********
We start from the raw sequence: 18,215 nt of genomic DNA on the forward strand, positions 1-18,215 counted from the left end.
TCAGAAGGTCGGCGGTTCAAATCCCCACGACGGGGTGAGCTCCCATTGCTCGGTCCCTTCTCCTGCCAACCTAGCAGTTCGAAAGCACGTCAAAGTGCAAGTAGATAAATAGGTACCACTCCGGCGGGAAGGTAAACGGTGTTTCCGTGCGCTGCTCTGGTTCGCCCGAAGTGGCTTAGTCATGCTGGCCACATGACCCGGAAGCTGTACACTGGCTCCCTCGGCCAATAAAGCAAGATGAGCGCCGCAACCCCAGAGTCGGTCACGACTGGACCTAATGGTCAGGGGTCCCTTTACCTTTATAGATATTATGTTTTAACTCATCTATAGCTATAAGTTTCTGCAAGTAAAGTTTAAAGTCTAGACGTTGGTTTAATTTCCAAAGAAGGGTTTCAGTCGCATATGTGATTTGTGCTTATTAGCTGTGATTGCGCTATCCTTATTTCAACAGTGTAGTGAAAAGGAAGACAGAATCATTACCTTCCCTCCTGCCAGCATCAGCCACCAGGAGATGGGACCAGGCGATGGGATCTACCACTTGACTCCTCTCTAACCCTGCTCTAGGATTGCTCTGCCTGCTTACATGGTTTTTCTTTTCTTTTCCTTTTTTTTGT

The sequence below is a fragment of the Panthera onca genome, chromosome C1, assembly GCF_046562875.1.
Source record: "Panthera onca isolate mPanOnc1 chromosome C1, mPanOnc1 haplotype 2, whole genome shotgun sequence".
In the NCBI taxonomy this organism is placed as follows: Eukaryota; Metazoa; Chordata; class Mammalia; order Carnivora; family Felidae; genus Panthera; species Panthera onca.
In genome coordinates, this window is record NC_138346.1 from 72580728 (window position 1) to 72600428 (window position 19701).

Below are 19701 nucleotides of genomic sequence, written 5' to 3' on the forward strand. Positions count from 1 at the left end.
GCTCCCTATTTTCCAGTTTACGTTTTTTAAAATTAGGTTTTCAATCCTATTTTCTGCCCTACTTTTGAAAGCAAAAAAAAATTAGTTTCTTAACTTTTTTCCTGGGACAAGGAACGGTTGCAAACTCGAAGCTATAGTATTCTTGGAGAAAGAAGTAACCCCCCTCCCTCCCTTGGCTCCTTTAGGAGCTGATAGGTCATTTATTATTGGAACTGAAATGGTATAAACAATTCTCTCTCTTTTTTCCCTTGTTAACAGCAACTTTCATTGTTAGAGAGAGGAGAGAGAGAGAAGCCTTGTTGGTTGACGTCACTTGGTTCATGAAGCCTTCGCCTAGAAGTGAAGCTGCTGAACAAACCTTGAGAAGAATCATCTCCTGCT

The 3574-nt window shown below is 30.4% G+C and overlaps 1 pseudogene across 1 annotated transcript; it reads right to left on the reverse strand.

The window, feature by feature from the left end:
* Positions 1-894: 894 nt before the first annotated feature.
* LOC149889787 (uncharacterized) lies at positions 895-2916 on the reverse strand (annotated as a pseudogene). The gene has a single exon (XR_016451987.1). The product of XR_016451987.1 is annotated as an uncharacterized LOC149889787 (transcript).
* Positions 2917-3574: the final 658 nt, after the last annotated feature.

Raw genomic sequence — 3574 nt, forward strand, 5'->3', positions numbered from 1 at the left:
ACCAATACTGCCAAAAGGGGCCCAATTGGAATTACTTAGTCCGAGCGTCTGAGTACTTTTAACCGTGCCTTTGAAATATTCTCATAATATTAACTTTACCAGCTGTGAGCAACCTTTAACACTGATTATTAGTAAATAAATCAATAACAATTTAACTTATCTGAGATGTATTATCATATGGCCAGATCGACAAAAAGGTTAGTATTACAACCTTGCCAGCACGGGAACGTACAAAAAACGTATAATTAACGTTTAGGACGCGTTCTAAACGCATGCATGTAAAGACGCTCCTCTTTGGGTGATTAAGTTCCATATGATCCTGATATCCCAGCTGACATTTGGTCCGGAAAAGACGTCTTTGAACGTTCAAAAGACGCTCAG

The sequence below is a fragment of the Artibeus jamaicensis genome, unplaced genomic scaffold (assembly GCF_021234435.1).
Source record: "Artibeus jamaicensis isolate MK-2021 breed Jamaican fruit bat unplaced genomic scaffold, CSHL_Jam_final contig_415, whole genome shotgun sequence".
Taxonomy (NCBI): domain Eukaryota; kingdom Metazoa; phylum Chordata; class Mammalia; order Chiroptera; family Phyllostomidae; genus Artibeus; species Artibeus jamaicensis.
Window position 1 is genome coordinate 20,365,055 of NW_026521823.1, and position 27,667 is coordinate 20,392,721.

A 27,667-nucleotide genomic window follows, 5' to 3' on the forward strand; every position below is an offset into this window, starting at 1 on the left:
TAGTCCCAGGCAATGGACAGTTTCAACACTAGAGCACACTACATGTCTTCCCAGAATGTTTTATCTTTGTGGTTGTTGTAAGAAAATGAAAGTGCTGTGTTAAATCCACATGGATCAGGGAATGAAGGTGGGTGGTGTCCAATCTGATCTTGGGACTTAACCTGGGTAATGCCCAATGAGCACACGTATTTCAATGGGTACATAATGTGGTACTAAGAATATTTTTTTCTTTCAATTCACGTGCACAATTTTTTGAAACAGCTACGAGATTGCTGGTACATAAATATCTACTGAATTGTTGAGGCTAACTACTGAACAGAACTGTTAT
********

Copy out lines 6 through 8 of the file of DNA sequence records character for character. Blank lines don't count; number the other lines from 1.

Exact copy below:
In genome coordinates, this window is record NC_138346.1 from 72580728 (window position 1) to 72600428 (window position 19701).

Below are 19701 nucleotides of genomic sequence, written 5' to 3' on the forward strand. Positions count from 1 at the left end.
GCTCCCTATTTTCCAGTTTACGTTTTTTAAAATTAGGTTTTCAATCCTATTTTCTGCCCTACTTTTGAAAGCAAAAAAAAATTAGTTTCTTAACTTTTTTCCTGGGACAAGGAACGGTTGCAAACTCGAAGCTATAGTATTCTTGGAGAAAGAAGTAACCCCCCTCCCTCCCTTGGCTCCTTTAGGAGCTGATAGGTCATTTATTATTGGAACTGAAATGGTATAAACAATTCTCTCTCTTTTTTCCCTTGTTAACAGCAACTTTCATTGTTAGAGAGAGGAGAGAGAGAGAAGCCTTGTTGGTTGACGTCACTTGGTTCATGAAGCCTTCGCCTAGAAGTGAAGCTGCTGAACAAACCTTGAGAAGAATCATCTCCTGCT